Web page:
That writers have a duty to comfort the afflicted does not mean that they have the liberty to afflict the comfortable. And so if the objective of the stop-and-search is to prove roadworthiness, road officials are likely to stop a couple of jalopies more than they will do sleek limousines. And where the stop-and-search is to recover stolen cars and to nab carjackers, road officials will be justified to flag down more expensive cars than they’ll do cheap ones. But the question is why should I feel guilty not writing about Tinubu’s Lagos ‘bullion vans’ when I did not also write about Atiku’s ‘truck-loads’ of dollars in Portharcourt? Yet the irony of it is that it was those who had openly celebrated Atiku’s perfidy in Portharcourt, that still arrogated the right to question a columnist’s dignified ‘silence’ over the presence of bullion vans in the house of a man reputed, himself, to be a billionaire. A maxim of law posits: ‘alegari non debut, quod probatum non relevate’; meaning that ‘what is not relevant when proved, need not be alleged in the first place. Or what does it matter if you prove that two bullion vans were seen entering the house of a billionaire? It will be as ridiculous as wondering why a bullion van should be seen entering a bank.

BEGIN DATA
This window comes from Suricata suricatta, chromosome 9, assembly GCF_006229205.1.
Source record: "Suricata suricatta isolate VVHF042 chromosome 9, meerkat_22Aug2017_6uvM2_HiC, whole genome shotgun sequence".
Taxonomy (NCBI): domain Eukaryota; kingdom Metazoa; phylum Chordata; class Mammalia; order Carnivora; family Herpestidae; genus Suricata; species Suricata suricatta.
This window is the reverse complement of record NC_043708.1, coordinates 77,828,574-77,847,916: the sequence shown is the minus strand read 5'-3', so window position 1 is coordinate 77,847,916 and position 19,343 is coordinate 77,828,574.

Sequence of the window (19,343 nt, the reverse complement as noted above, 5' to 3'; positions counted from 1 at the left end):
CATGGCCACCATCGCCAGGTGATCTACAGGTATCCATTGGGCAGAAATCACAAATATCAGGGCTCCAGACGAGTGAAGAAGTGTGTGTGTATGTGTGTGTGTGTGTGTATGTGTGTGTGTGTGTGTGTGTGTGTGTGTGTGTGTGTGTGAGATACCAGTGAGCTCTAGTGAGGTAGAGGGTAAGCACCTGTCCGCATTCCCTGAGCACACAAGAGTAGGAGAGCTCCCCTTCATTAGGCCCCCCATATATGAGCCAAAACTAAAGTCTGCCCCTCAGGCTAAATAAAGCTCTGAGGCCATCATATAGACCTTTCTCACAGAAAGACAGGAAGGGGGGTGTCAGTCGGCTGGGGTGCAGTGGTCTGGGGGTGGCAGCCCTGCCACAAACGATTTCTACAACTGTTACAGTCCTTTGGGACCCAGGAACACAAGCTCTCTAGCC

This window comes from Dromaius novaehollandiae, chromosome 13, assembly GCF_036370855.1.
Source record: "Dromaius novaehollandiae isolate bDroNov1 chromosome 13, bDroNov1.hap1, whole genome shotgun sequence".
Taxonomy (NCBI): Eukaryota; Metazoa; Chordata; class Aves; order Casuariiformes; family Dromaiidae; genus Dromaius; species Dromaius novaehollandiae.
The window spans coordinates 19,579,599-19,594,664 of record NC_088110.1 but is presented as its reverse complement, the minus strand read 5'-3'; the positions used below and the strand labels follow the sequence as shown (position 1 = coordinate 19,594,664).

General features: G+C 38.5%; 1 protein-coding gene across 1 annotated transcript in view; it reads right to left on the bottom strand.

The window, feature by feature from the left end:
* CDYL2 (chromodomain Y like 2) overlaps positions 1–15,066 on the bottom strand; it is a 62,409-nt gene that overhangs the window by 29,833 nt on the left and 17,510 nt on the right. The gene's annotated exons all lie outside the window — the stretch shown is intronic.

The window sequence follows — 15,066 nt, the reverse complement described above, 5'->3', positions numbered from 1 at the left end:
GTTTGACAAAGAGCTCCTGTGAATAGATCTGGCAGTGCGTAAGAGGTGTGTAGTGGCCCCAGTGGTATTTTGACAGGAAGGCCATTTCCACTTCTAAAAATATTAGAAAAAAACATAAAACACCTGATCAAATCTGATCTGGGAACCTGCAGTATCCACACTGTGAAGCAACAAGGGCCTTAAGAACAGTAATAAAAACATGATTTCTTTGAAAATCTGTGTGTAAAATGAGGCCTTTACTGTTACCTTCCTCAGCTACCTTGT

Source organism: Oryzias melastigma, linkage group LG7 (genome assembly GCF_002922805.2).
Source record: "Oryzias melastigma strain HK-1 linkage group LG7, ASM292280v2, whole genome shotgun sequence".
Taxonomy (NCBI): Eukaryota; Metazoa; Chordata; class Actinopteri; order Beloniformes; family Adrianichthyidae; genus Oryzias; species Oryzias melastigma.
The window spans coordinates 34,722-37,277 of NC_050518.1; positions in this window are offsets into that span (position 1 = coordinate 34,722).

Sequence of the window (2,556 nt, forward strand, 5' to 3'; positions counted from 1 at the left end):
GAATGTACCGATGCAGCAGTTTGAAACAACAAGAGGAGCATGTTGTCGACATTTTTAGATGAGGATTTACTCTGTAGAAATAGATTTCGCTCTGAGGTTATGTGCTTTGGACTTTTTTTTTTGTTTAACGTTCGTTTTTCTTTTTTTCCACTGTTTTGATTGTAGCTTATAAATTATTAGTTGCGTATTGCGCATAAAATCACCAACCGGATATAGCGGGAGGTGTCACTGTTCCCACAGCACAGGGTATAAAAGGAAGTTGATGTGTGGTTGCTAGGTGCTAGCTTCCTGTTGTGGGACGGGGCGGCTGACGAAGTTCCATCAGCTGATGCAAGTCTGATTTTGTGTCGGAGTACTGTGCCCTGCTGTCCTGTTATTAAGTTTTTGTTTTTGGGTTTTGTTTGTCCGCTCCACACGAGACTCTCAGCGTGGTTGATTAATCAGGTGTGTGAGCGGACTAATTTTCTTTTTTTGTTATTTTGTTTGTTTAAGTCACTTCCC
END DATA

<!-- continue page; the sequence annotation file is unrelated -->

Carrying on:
If you had issues with Tinubu being a billionaire, that I can understand. Meaning that the debate should’ve been about why and how was Tinubu a billionaire and not about why two bullion vans should be seen in his house; which should not necessarily have been proof enough that he lived above his means, because we had to know his means first and then what the two vans contained, to know if they were above his means. But knowing, ab initio –and especially from the claim of his detractors- that Tinubu was a multi-billionaire himself, with multiple ‘lucrative’ sources of income, it makes no sense to me that we should wonder why two bullion vans were seen entering his house. Or if you have issues with bullion vans entering Tinubu’s house on the eve of a presidential election, that too I can understand. In which case your concern should’ve been that the ‘money’ might be used to breach the Electoral Act’s campaign-spending rules and not that you should be outraged you have stumbled on proof that Tinubu might be living beyond his means. Abi?